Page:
Each of these bayonets are currently paired with one of my Turkish Mausers. They are both "Model 1935" bayonets that were made by Turkey for their "Model 1938" Mausers. The "Model 1938" Mausers cover all of the " Turkified" (converted and rebuilt), Model 1883, 1903, and later Mausers that were rebuilt to the "1938 standard". This basically means that they will fit virtually any of the standard Turkish Mausers in use until the 1970's.
In the mid-1930's, Turkey started a program of rebuilding and converting all of their existing rifles to fire the new 8mm rifle round, and at the same time they standardized all of the Mausers to one standard Turkish configuration. This configuration is known today as the "Model 1938". This model name was assigned by the US firearms companies that began importing the surplus Turkish Mausers starting in the 1970's. "Model 1938" was never an actual Turkish designation.
Along with standardizing the rifles, Turkey also came up with a "standard bayonet". This is known as the "Model 1935" Turkish Bayonet.
The "Model 1935" bayonets are anything but standard. They all have very common features and dimensions, but they are definitely not all the same. The Turks converted their existing stocks of their old 1890 and 1903 long bayonets, along with other captured foreign bayonets, and foreign purchased bayonets (often surplus) from countries like Romania, Czechoslovakia, Yugoslavia, Germany, England, Australia, many from the WW1 era............. The old bayonets were chopped, the parts often mixed and matched, the blades reground, the scabbards cut, chopped, modified. After all of this, each bayonet resembled the two bayonets that I am showing today, more or less, often less.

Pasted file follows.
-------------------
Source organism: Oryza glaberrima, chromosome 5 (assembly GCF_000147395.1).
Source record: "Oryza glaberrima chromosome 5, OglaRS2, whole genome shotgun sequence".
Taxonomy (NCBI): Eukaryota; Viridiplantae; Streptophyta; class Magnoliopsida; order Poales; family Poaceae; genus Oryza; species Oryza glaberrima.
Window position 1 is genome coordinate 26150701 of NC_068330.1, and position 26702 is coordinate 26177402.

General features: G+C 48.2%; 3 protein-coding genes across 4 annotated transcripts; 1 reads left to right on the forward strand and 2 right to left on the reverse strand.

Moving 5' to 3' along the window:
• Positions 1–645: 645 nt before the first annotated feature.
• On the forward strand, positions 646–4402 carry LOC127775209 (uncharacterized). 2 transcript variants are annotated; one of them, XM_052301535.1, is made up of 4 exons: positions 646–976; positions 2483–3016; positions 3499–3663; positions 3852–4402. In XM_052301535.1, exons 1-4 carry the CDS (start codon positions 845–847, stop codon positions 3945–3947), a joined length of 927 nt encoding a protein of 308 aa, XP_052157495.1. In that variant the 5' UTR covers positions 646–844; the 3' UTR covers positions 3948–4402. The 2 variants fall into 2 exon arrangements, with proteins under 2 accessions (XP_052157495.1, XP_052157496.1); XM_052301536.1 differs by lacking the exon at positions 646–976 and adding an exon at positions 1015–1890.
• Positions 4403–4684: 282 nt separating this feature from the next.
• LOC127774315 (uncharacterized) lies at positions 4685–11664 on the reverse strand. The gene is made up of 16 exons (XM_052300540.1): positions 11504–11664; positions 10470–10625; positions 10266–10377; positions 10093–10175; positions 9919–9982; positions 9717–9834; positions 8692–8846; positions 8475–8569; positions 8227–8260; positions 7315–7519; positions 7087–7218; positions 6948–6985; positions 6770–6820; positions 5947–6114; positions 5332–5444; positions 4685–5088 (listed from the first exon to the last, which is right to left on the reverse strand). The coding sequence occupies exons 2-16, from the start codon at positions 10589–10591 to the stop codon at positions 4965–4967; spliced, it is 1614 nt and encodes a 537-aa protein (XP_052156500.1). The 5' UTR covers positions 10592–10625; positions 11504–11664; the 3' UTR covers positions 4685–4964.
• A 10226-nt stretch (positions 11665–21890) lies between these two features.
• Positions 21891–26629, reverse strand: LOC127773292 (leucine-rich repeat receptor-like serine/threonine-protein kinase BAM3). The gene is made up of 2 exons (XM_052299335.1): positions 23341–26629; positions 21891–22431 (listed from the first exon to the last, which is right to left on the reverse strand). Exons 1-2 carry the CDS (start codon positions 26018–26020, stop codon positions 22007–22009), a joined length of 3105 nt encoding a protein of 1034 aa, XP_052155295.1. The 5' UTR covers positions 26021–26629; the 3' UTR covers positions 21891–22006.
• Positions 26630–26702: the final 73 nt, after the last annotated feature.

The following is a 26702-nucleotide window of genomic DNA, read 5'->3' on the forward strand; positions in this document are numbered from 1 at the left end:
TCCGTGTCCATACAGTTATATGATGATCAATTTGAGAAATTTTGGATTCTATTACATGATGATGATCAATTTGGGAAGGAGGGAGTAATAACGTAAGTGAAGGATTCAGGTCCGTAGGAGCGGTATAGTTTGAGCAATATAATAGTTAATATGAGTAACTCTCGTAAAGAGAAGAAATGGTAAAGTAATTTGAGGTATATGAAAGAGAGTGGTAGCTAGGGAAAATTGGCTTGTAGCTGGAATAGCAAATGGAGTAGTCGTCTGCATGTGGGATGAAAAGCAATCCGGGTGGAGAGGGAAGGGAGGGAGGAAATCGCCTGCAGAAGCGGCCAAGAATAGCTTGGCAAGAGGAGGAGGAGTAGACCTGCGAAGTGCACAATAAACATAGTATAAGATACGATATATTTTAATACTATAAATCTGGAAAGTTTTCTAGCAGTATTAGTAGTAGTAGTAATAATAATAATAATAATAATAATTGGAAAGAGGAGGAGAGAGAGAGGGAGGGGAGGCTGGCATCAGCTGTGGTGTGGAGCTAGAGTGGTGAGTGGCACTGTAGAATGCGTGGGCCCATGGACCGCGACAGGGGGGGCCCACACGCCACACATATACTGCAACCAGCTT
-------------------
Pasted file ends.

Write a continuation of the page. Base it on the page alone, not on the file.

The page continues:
Along with the converted bayonets, they began building their own version of the Model 1935 bayonet in their military arsenals. Out of all of this converting and constructing, the Model 1935 bayonet was born. But even the Turkish made Model 1935 bayonets had wild variations in construction and component details. Basically, every Turkish bayonet is unique, providing nearly endless variety for the collector.
Both of bayonets are marked ASFA, which means "Askari Fabrika", or military arsenal/factory in Turkish. The ASFA arsenal was started in 1929, so any bayonets that do not have this marking are pre-1929. After 1929, all bayonets were stamped with ASFA. Along with the ASFA stamp, both bayonets are serial number marked. There was not a standard location for the ASFA and serial number stamps and both of my bayonets have them in different locations.
Both of my bayonets show "brass fill" in the area of the pommel and the tang. It appears that the parts did not fit consistently or evenly and when the bayonets were assembled, any gaps were just filled by brazing,
Some bayonets had screws holding on the wooden grips and some had rivets.
There are wild variations in the scabbards, and scabbard studs, found on the Model 1935 bayonets. Many scabbards were made new for these bayonets, and many were converted from old scabbards that were much too long and made for older styles of bayonets. The old scabbards were chopped cut, welded, etc. to fit the new pattern blades. These conversions are usually quite crude looking. The standard Turkish scabbard stud was the "single button" type that appears on the rougher of my two bayonets. The bright black scabbard on my second bayonet, is a replacement scabbard, of the German type, that has been re-stamped with the matching bayonet serial number and is not original to the bayonet.
The roughest of my two bayonets is by far the "Classic Turkish" style bayonet. It is "hammered", rough, heavily worn, showing signs of heavy abuse. In fact, my bayonet is actually slightly bent in a slight curve, as if someone made a bayonet charge against a rock wall! The hilt has signs of extended pounding, as if it had been used as a hammer for many years. The "A" on the ASFA stamping has worn completely off. The wooden grips have worn down to the point that the securing rivets are now well above the surface of the wood instead of being recessed! The scabbard is heavily worn, cracked and has an extremely loose stud. Inside the scabbard throat, you can see a deep groove that has been worn into the metal by having blade drawn across it thousands of times through the years. The cross guard is very loose. In short, this is a "typical Turkish bayonet"!
With all of that said, let's take a look at these two bayonets. Enjoy!
BAYONET NUMBER ONE
BAYONET NUMBER 2